Economic stress tests | Business Standard Editorials***

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External sector remains a source of risk

Some of the numbers reported in the Reserve Bank of India’s (RBI’s) Financial Stability Report (FSR) should be comforting for policymakers. After years of stress, the banking sector is looking in good shape. Gross non-performing assets (GNPAs), which have been witnessing a steady decline for some time, were at a seven-year low of 5 per cent in September. Net NPAs also declined to a 10-year low of 1.3 per cent. The level for the private sector was less than 1 per cent. Provisioning coverage has increased, while the net profit for scheduled banks jumped by over 40 per cent in the first half of 2022-23. The RBI stress tests showed that even in severe stress scenarios, banks would comply with minimum capital requirements. Although part of the decline in NPAs is on account of writing off bad loans, the sector is no longer a pain point for the economy.

Encouragingly, credit growth has also picked up, which should support interest income in the coming quarters. Meanwhile, leverage in the corporate sector is also increasing from the lows of the pandemic. However, the share of fixed assets in total assets remains depressed, which indicates that investment activity has still not picked up in a meaningful way. It is worth noting that part of the growth in credit demand is because of reduction in equity-market issuances. Funding by venture capital and private equity funds has also moderated. As the banking system is now in better shape, a revival in private investment will depend on improvement in the macroeconomic outlook.

In terms of policy management this year, external accounts have been an area of concern. The RBI in this context reported that the current account deficit (CAD) in the second quarter expanded to 4.4 per cent of gross domestic product (GDP), compared to 2.2 per cent in the previous quarter. The CAD increased mainly because of the merchandise trade deficit. Further, capital flows fell short of the requirement, which led to depletion in foreign exchange reserves by over $30 billion. The ongoing quarter, however, has seen a recovery in reserves. Although the CAD increased to worrying levels in the second quarter, economists expect it to come down meaningfully. The CAD for the fiscal year is expected to be about 3 per cent of GDP, which is lower than the levels projected until a few months ago. Policymakers nonetheless would need to remain vigilant.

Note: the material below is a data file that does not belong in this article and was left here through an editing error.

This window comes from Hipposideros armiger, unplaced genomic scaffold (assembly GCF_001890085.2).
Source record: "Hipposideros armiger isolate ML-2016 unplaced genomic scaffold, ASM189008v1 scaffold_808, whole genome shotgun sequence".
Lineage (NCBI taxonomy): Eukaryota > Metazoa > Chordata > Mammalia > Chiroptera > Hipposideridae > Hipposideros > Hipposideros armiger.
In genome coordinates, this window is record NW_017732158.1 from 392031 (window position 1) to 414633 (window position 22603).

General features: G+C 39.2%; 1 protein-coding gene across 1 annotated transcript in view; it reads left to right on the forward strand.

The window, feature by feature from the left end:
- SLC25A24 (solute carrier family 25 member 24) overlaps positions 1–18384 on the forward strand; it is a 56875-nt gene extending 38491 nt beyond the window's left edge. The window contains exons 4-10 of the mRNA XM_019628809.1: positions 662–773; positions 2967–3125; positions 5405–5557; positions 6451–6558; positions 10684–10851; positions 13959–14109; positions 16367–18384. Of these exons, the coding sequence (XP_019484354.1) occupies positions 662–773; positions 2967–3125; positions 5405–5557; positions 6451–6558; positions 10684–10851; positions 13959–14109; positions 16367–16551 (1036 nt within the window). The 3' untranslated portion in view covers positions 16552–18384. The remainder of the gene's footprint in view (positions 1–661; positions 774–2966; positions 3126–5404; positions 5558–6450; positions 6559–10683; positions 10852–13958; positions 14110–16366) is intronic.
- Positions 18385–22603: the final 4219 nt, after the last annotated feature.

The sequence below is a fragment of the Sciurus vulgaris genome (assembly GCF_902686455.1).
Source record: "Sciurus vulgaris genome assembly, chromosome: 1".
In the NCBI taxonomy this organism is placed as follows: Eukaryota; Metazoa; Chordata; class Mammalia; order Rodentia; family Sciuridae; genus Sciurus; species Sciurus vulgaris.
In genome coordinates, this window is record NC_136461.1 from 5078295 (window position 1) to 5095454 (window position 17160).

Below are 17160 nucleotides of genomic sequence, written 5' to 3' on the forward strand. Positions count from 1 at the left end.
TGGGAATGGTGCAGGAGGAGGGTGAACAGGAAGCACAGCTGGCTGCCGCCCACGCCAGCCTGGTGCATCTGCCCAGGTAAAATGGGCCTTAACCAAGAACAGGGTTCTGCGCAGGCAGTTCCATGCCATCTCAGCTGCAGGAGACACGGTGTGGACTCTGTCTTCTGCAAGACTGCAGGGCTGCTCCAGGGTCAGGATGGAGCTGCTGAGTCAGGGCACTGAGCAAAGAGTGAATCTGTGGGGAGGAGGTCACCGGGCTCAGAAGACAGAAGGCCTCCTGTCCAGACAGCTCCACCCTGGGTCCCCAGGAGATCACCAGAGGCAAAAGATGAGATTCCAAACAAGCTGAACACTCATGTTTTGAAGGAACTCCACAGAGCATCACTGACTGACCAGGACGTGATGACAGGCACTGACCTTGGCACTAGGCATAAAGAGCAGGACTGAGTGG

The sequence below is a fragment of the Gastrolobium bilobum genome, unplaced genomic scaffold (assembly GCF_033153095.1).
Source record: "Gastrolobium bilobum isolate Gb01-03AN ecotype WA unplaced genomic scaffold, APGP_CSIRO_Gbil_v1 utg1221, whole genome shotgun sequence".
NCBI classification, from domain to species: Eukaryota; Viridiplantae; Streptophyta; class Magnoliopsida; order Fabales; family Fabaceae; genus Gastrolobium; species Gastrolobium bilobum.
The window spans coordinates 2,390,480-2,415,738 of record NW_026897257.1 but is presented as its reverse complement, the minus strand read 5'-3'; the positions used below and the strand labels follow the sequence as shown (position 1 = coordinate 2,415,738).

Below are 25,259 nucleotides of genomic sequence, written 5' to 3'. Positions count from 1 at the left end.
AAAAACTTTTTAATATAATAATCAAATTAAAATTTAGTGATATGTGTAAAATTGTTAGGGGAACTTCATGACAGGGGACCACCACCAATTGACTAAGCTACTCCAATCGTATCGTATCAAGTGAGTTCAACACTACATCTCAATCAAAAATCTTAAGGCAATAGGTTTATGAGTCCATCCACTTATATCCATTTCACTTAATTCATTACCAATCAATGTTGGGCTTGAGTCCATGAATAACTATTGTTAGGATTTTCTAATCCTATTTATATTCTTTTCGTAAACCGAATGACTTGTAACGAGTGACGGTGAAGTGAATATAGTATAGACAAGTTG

Notably, as highlighted in the FSR, of the total decline in reserves by about $75 billion in the current year, 66 per cent was because of valuation losses. A sharp dollar appreciation and a significant increase in bond yields eroded the value of the foreign assets held by the RBI. While part of the valuation loss would be recovered as the global currency markets stabilise, the magnitude deserves attention. To avoid such losses, particularly at a time when India may need to use a large part of the reserves, both the level of currency and asset diversification would need to be reviewed. Broadly, while analysts expect conditions on the external account to improve, it remains a big source of risk. A deep recession in advanced economies or an unexpected turn in the Ukraine war or both could significantly increase policy challenges.

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